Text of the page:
Week 11 of The Artist’s Way impresses upon us the importance of “recovering a sense of autonomy”. I’m not entirely sure that the word “autonomy” is the right one to use in this sense, but we’ll ignore that and simply move forward.
There are a few steps, according to this chapter, that help us to recover our “autonomy”. The first is to accept that we are artists. That may seem a little redundant at this point of the game, but I do understand what the author is getting at. The thing is that artists tend to be a little different; we’re odd, we value different things, we prefer to use our time differently, we see beauty where others do not. The result of this is often a lack of support from those around us. People think we’re weird for wasting our time on our art, they see us as immature or socially awkward. These reactions can encourage us to “straighten up and fly right”, to change ourselves to suit the image that those around us want to see. We teach our kids to be themselves, but as adults we expect everyone to adhere to a certain set of rules. Artists have to accept that this is the way people will be, but that we don’t have to put up with it. Put simply, if I want to paint murals on my bedroom walls, or wear ridiculously flamboyant clothes, or spend all my time sitting in the park and scribbling in a notebook, that’s my choice as an artist. Other people will think that there’s something wrong with me, but if I want to be an artist I have to accept that others aren’t always going to be accepting.
The second step is understanding what “success” truly means. First things first, not all artists will ever attain what the outside world sees as success (namely, making good money). It’s a sad but simple fact that all artists have to deal with…they may never make a good living with their art. There are simply too many factors. For instance, I may write the greatest novel the world has ever seen, but if it happens to be on a topic that people are not currently interested in reading about, it simply won’t sell. Understanding that, we have to look at success in different terms. Success for one may simply be achieving publication. For another it may be selling a certain number of books. The end game isn’t important, because there is no end game. Art isn’t something that comes to a finish because you achieved what you set out to achieve. I may publish a book and call that success, but the moment that happens it doesn’t mean that I’ve succeeded in becoming a real artist; it just means that I hit a goal. There will always be more to do. I can’t just write one book, publish it, sell a million copies. That would be great, but if I want to continue to be an artist, I have to write another book, reach new goals. In other words, enjoy life’s little successes, but know that there will always be more to strive for.
The third step, apparently, is exercise. I have to admit, I was a little surprised to see this topic pop up in this particular book, but the author is not enforcing a physically fit lifestyle. Rather, she is letting us know that exercise can be a helpful tool toward creativity. We live in a fairly sedentary world, and we find every possible reason not to engage in regular exercise (how many of us “don’t have time” for exercise, but seem to find plenty of time to spend on Facebook every day?), but regular exercise can be a great way to de-stress, clear the mind, and bring creativity to the forefront. Even a ten minute walk in the sun can make us feel calmer, happier, and ready to get to work.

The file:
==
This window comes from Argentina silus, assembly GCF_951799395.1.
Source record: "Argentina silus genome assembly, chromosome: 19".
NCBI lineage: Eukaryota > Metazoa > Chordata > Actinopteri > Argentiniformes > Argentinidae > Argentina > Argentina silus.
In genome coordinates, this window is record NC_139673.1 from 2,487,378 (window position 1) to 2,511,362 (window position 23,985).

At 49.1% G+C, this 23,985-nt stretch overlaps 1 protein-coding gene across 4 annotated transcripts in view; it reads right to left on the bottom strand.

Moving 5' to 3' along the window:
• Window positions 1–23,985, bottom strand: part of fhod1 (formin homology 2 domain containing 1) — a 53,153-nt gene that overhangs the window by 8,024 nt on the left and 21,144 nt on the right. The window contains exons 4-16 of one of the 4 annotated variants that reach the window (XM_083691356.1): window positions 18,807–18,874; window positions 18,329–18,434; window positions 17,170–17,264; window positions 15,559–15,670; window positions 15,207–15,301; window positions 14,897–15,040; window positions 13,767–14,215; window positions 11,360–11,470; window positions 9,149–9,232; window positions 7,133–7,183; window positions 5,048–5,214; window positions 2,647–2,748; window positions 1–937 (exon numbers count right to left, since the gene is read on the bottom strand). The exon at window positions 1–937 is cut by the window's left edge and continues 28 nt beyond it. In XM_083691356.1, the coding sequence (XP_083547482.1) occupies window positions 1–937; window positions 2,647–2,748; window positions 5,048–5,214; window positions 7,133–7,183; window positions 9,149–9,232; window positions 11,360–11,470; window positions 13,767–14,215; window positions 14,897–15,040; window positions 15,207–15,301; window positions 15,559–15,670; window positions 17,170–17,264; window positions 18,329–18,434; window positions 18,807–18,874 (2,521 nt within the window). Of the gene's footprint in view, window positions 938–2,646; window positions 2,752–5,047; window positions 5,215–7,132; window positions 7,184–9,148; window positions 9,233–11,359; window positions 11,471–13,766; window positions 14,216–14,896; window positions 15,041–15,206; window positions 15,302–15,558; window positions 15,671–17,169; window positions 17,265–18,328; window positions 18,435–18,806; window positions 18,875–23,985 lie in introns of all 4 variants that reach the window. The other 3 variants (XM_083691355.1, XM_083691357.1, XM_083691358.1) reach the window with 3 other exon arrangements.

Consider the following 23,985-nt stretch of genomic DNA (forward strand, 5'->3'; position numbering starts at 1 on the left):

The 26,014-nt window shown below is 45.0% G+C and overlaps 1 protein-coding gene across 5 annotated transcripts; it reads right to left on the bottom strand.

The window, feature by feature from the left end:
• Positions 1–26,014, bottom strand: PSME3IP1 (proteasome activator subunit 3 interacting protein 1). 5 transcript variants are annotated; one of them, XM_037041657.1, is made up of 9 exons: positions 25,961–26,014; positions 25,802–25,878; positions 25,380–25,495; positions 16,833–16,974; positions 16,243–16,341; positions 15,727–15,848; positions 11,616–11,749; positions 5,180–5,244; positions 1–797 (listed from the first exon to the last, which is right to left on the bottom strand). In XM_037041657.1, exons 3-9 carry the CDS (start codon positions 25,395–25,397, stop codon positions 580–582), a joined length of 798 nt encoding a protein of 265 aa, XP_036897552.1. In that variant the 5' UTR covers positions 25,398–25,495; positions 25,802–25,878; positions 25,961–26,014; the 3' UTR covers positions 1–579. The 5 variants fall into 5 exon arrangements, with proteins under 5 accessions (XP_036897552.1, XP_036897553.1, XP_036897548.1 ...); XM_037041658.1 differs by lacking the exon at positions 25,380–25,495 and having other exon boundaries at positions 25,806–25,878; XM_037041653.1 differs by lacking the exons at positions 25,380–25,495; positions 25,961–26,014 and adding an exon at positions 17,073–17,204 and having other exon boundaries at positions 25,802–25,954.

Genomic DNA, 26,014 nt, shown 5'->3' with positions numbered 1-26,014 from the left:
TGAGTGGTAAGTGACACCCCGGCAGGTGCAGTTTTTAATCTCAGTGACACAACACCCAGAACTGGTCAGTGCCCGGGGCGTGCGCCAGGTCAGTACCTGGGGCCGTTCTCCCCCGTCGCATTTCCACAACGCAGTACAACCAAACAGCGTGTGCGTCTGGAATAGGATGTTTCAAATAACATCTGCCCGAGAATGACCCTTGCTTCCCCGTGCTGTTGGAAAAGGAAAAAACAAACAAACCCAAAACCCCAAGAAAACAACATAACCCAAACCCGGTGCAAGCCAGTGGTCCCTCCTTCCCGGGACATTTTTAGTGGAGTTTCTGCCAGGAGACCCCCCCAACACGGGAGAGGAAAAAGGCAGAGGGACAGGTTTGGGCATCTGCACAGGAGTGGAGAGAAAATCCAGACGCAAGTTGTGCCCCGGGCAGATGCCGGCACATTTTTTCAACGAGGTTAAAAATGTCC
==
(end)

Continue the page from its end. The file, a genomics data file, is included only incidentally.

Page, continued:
And the forth step, another surprise, is to build an “artist’s altar”. That seems terribly religious, I know, but it’s really not at all. An “artist’s altar” is simply a special place that makes you feel happy and productive. As an example, a painter might have a special room that is only for painting, that is filled with tons of supplies and fun stuff. The painter may even splash random colors of paint on the walls if it suits her fancy and makes her feel more creative. A photographer, alternatively, might have a particular wall in their house on which they display their favorite photos in lovely frames. Or a web designer might have a large corner desk with multiple screens and some interesting designs pinned to a cork board above it.
These four steps, apparently, are the key to “autonomy”. I don’t know if that’s true, but I know myself.
Myself, I accepted a long time ago that I’m an artist and a lot of people aren’t going to “get” that. It doesn’t matter. Writing makes me happy, and I don’t need other people to understand that.
Myself, I’ve made peace with the fact that I may never be conventionally “successful” as a writer. It’s enough for me to work toward one goal at a time and see where the wind takes me.
Myself, I don’t always get as physical as I should, but I do what I can and I can vouch for the fact that exercise makes a lot of other parts of my life come together in a god way.
Myself, I don’t currently have an “artist’s altar”, but I’ve been working toward one because it’s something I’ve craved for a long time, so hopefully I’ll have one in the near future.
I don’t know if these steps make me “autonomous”, but they’re definitely all things that I can agree are important parts of being an artist, so I guess that’s what matters in the end.
Have you “accepted” yourself as an artist? What is your version of “success”? Does exercise help you to create? Do you have an “artist’s altar”? Please share!